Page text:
Norberto at NorbertoPaulino.blogspot writes RE the MLB Draft:
If you don’t like the draft there are more things you can focus on, like the Yankees-Posada saga or horrible pitching or what ever you want.
It’s not that I don’t like the draft; I don’t understand the sudden focus and attempt to make it into an NFL/NBA-style extravaganza and to sell the concept that it’s something that can be examined in a similar way.
I admire the work you put into your blog, but don’t think there’s much value in a “mock draft” for MLB; most drafted players are: A) not going to succeed in the big leagues to any significant degree if they make it at all; and B) unknown to a vast majority of even the most tuned-in fans.
Because of the absence of regularly televised college/HS games as there are in basketball and football, these players set to be drafted could be anyone; you can say anything about them and most fans won’t know the difference.
There’s more value in the scouting reports and comparisons to current recognizable players than formulating a meaningless mock draft.
Jeff at Red State Blue State writes RE the MLB Draft and Andrew McCutchen:
Sweet read! Some of these back stories were totally off my radar. The way MLB is trying to cash in on the production of the draft. I recall King Bud standing at the podium when MLBN aired it for the first time and all I could think about was how much of a joke the whole thing was. Then I quickly changed the channel.
You still think McCutchen is gonna be a superstar? I think he’s been overrated thus far. I mean, his numbers from last year were respectable, but not superstar-like by any means. Except for his HR numbers, this year he’s actually been worse.
I love how they have their regular MLB broadcasters/writers providing analysis like they know something about the players they’re discussing; they have a scouting directory they’re parroting and have no clue about the drafted players aside from what they read and are told.
I’m not saying this to denigrate the time people put into their mock drafts, but it’s a waste of time and energy.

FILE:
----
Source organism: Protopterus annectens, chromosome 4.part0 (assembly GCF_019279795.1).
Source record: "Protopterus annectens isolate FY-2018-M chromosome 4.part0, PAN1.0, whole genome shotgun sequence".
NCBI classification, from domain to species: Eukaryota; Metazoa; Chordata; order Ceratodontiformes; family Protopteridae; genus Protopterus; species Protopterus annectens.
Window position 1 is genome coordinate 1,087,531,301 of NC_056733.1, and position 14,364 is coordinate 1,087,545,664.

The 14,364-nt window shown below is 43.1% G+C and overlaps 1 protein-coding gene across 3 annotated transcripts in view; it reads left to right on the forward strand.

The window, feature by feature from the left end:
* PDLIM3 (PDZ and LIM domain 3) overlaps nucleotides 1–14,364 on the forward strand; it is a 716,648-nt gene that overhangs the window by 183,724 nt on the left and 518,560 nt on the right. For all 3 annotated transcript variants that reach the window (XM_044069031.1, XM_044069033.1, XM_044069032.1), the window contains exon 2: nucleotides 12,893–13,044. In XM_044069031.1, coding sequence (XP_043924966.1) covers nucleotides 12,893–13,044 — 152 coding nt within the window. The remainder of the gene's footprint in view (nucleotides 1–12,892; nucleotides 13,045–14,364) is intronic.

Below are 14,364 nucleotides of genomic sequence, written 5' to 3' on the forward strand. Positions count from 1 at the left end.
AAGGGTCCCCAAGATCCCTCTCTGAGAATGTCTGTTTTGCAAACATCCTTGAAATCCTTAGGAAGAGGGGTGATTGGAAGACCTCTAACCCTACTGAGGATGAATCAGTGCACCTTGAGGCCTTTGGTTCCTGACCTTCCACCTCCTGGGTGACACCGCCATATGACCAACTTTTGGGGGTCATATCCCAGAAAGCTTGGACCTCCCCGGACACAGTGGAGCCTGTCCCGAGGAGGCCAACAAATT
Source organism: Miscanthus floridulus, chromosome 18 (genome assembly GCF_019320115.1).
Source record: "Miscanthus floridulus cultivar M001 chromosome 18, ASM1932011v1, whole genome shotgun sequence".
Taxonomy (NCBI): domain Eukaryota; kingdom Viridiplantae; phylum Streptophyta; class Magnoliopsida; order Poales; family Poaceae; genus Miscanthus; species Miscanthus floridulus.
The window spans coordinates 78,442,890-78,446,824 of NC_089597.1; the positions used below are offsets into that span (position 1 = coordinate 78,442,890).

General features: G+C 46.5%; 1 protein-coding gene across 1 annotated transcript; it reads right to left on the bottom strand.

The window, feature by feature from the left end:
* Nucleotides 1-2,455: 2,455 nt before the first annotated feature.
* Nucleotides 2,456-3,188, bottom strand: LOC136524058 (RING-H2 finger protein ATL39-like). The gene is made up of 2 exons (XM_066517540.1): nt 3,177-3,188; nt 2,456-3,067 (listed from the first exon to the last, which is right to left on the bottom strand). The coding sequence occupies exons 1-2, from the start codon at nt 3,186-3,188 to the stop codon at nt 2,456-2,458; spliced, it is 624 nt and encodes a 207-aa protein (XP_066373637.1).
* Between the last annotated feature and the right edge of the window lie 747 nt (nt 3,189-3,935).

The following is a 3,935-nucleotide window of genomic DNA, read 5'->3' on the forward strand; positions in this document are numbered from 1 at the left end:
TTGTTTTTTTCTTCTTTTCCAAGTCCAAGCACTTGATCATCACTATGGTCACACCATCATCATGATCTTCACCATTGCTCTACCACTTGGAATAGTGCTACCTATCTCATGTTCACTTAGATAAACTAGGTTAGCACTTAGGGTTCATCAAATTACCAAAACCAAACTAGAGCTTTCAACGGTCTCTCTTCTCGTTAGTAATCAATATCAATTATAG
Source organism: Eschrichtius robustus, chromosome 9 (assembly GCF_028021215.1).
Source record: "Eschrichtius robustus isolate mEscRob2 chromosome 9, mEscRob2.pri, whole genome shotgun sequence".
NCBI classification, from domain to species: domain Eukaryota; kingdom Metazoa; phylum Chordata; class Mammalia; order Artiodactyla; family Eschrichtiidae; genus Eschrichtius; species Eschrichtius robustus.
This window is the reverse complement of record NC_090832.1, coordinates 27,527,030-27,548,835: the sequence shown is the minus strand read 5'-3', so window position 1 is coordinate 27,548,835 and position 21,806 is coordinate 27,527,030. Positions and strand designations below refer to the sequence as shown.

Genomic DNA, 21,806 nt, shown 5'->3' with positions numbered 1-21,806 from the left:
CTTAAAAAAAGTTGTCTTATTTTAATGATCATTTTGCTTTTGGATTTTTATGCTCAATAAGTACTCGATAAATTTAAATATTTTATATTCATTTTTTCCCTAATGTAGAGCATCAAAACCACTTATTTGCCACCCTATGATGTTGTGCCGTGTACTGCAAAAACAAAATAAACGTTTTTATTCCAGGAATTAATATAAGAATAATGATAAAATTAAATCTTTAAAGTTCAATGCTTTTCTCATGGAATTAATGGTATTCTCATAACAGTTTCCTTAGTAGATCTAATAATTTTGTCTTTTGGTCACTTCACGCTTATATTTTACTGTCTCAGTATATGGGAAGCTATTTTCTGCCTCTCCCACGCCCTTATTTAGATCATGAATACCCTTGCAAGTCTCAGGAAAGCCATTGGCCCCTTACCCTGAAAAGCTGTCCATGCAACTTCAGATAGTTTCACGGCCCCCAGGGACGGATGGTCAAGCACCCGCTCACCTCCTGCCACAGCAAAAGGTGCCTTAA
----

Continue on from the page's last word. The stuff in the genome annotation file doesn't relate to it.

Andrew McCutchen is a 24; can fly; has pop; can play good defense; has pop and style.
Yes, he’s going to be a superstar.
The Brooklyn Trolley Blogger writes RE Brian Cashman:
I think Cashman is done here. There is too much negativity on the horizon for the Yanks. They eventually have to put these legends to bed and there is no one coming up from the farm who will satisfy fans enough to forget the good times and their “heroes”. You already mentioned the thin free-agent outlook.
That leaves Randy Levine to destroy everything because I don’t think Cashman wants anything to do with him either. I honestly do not think Hal, Hank or Sis have the knowledge or gumption to fire Randy Levine (and at this point why would they – he hasn’t done anything wrong…, yet.) But I think he’ll be the one to make a total mess of the whole operation after Cashman. I see Levine hiring a yes-man as his new GM and redefining the meaning of spending Bad Money.
I’m not prepared to say Cashman will leave, but the overruling on Rafael Soriano was an eye-opener as to Cashman’s limits of autonomy. That he was right makes it worse.
I get the idea Levine takes to the style of his former boss Rudy Giuliani in wanting credit for things he had nothing to do with and frames the perception based on what he thinks looks good; he wants to be Larry Lucchino and he can’t.
The Soriano signing was one of desperation and if the Steinbrenners and Levine are left without the one dissenting voice for reactionary maneuvers, things will spiral. Fast.
The concept of winning year-after-year without a lull of any kind is a special kind of arrogance and will only exacerbate a full-fledged downfall as opposed to a couple of years of reloading before another run.
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